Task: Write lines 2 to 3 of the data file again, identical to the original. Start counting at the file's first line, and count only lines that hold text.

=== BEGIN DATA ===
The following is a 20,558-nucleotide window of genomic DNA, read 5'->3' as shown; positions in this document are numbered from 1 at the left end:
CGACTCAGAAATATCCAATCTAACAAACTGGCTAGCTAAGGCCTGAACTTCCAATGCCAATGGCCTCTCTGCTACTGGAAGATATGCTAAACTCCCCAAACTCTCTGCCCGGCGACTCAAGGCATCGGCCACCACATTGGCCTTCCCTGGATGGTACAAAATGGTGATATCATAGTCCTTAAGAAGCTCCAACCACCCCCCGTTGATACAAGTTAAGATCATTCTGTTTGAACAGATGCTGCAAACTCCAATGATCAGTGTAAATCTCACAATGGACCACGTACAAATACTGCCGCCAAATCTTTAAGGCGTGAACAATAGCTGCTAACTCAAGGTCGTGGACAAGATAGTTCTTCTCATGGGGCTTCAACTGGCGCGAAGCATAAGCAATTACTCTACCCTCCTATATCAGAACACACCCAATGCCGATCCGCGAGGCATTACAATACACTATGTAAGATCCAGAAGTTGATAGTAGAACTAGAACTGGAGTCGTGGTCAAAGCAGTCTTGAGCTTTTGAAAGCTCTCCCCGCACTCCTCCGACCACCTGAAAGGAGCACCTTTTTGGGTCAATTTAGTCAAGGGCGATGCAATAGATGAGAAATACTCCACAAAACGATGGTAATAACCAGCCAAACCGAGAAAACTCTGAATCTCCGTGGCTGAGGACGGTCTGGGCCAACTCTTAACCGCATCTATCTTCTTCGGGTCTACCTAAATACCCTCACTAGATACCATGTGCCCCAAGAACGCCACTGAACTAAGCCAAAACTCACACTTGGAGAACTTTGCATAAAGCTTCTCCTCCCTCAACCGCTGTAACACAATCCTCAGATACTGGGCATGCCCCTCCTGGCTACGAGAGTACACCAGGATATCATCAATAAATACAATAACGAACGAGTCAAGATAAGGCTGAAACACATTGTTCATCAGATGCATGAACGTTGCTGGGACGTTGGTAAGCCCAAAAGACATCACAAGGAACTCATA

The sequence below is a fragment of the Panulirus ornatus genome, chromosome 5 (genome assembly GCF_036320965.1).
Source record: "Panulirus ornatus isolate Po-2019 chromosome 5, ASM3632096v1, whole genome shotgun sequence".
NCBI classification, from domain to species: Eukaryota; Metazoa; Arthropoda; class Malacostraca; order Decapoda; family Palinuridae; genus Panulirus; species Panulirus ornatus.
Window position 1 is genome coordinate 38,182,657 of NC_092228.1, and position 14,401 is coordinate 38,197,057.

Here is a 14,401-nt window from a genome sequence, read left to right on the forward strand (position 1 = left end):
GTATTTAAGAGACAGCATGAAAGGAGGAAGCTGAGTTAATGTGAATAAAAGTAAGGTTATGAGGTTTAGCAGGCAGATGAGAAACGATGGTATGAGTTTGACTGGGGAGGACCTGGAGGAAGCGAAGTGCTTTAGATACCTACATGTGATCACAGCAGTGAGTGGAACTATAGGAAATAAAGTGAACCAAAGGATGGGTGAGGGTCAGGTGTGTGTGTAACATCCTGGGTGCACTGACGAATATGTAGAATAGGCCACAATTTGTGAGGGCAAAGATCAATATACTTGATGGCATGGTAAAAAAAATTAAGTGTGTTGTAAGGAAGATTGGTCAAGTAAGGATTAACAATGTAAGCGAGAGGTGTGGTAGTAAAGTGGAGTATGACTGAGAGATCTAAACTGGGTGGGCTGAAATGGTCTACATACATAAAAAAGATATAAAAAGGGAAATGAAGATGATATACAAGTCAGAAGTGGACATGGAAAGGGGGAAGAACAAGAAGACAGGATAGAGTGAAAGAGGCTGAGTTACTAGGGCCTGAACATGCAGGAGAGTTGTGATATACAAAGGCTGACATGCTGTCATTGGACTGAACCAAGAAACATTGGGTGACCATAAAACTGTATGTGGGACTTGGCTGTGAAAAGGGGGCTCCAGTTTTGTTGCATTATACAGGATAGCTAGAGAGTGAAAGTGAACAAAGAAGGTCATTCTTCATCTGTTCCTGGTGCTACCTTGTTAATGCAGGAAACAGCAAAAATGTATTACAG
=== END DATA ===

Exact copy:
CGACTCAGAAATATCCAATCTAACAAACTGGCTAGCTAAGGCCTGAACTTCCAATGCCAATGGCCTCTCTGCTACTGGAAGATATGCTAAACTCCCCAAACTCTCTGCCCGGCGACTCAAGGCATCGGCCACCACATTGGCCTTCCCTGGATGGTACAAAATGGTGATATCATAGTCCTTAAGAAGCTCCAACCACCCCCCGTTGATACAAGTTAAGATCATTCTGTTTGAACAGATGCTGCAAACTCCAATGATCAGTGTAAATCTCACAATGGACCACGTACAAATACTGCCGCCAAATCTTTAAGGCGTGAACAATAGCTGCTAACTCAAGGTCGTGGACAAGATAGTTCTTCTCATGGGGCTTCAACTGGCGCGAAGCATAAGCAATTACTCTACCCTCCTATATCAGAACACACCCAATGCCGATCCGCGAGGCATTACAATACACTATGTAAGATCCAGAAGTTGATAGTAGAACTAGAACTGGAGTCGTGGTCAAAGCAGTCTTGAGCTTTTGAAAGCTCTCCCCGCACTCCTCCGACCACCTGAAAGGAGCACCTTTTTGGGTCAATTTAGTCAAGGGCGATGCAATAGATGAGAAATACTCCACAAAACGATGGTAATAACCAGCCAAACCGAGAAAACTCTGAATCTCCGTGGCTGAGGACGGTCTGGGCCAACTCTTAACCGCATCTATCTTCTTCGGGTCTACCTAAATACCCTCACTAGATACCATGTGCCCCAAGAACGCCACTGAACTAAGCCAAAACTCACACTTGGAGAACTTTGCATAAAGCTTCTCCTCCCTCAACCGCTGTAACACAATCCTCAGATACTGGGCATGCCCCTCCTGGCTACGAGAGTACACCAGGATATCATCAATAAATACAATAACGAACGAGTCAAGATAAGGCTGAAACACATTGTTCATCAGATGCATGAACGTTGCTGGGACGTTGGTAAGCCCAAAAGACATCACAAGGAACTCATA

The sequence below is a fragment of the Panulirus ornatus genome, chromosome 5 (genome assembly GCF_036320965.1).